The foregoing and other objects, features, aspects and advantages of the present invention will become more apparent from the following detailed description of the present invention.

DESCRIPTION OF THE PREFERRED EMBODIMENTS

In the case of a golf ball having a multi-layered structure such as a two-piece golf ball or a thread-wound golf ball, the golf ball according to the present invention is formed by covering a solid core with a thermoplastic resin, such as ionomer resin or trans 1,4-polyisoprene (TPI), as a cover material. A rubber composition of the solid core contains a microcapsule having a co-curing agent covered with a thermoplastic resin.

The co-curing agent for use in the present invention may be α,β-unsaturated carboxylic acid having a carbon number of 3-8 and/or metallic salt thereof. Examples of the α,β-unsaturated carboxylic acid include acrylic acid, methacrylic acid, maleic acid, fumaric acid and others. Among them, the acrylic acid is particularly suitable for the purpose of improving the rebound performance. Examples of the metallic salt include zinc salt, sodium salt, magnesium salt, calcium salt, aluminum salt and others. Among them, zinc salt is particularly preferable. Although zinc acrylic acid is suitably used as the co-curing agent, two or more types selected from the foregoing can be used together.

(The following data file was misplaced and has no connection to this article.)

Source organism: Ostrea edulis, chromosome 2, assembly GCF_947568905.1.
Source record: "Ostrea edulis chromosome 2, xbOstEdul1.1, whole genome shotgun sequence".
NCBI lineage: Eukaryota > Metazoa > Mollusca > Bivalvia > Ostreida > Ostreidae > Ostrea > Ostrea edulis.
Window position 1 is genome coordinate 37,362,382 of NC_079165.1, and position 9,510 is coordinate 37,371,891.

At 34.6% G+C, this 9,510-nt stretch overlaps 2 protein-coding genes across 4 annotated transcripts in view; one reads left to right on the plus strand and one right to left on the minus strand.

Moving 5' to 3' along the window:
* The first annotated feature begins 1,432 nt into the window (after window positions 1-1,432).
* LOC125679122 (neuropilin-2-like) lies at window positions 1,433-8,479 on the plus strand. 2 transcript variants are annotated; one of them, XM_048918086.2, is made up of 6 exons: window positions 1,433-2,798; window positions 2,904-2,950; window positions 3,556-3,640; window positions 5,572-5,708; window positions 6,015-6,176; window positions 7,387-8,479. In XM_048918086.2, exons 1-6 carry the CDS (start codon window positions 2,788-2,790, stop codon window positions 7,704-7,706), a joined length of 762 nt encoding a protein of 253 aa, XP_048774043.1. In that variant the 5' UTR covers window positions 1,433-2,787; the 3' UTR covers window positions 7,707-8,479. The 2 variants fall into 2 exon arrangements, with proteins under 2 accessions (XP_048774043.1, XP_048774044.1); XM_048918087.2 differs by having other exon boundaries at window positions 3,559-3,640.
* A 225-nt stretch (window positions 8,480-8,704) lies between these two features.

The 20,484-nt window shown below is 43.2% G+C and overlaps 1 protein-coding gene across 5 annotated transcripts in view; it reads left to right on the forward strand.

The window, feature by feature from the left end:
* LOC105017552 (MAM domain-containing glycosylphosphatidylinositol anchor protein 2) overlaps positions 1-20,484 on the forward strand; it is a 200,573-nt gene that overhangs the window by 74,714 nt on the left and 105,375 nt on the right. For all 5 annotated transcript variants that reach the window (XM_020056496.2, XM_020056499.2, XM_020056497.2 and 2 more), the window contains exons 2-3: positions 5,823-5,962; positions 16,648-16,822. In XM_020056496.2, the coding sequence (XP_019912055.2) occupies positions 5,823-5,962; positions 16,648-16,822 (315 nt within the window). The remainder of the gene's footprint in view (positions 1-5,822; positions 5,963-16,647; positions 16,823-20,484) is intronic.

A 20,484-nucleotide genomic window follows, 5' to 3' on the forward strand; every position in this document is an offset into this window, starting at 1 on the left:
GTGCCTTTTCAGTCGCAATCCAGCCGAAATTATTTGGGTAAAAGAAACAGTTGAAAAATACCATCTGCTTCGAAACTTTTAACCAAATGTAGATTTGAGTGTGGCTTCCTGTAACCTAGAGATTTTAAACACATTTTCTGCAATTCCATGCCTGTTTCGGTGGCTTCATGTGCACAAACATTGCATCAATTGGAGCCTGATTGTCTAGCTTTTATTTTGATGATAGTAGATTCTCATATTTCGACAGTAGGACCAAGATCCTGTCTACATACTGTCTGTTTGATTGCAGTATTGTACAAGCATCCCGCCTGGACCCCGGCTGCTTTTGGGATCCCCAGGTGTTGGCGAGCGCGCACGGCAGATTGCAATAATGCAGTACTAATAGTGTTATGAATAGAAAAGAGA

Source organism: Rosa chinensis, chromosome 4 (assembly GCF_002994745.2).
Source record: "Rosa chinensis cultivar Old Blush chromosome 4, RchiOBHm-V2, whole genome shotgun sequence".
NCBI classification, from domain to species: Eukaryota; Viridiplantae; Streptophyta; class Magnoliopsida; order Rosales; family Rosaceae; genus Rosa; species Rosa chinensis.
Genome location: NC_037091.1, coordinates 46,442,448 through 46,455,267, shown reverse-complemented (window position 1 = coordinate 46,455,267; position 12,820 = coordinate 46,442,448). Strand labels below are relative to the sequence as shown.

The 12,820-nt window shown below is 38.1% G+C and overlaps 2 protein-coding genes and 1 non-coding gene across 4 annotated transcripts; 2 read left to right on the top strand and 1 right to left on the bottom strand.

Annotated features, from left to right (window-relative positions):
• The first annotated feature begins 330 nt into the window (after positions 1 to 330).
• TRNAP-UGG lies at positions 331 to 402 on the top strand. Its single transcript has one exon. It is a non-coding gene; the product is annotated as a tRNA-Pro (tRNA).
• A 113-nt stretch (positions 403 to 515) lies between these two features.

In the present invention, it is preferable to encapsulate an organic sulfur compound together with the co-curing agent within the thermoplastic resin. Herein, the organic sulfur compound is a concept including a metal-containing organic sulfur compound. As the organic sulfur compound, thiophenols such as pentachloro thiophenol, 4-t-butyl thiophenol and 2-benzamide thiophenol, thio carboxylic acids such as thio benzoic acid, and sulfides such as monosulfide, disulfide and polysulfide may be used. As the metal-containing organic sulfur compound, zinc salt, magnesium salt and sodium salt of thiophenols or thio carboxylic acids may be used. The monosulfide is, e.g., diphenyl monosulfide, and the disulfide is, e.g., diphenyl disulfide. The polysulfide is, e.g., diphenyl polysulfide, including dibenzyl polysulfide, dibenzoyl polysulfide, dibenzothiazoyl polysulfide, and dithiobenzoyl polysulfide. As such sulfides, those including various types of substituent groups, such as methyl group, ethyl group, amino group, hydroxyl group and others, in the phenyl group may also be used.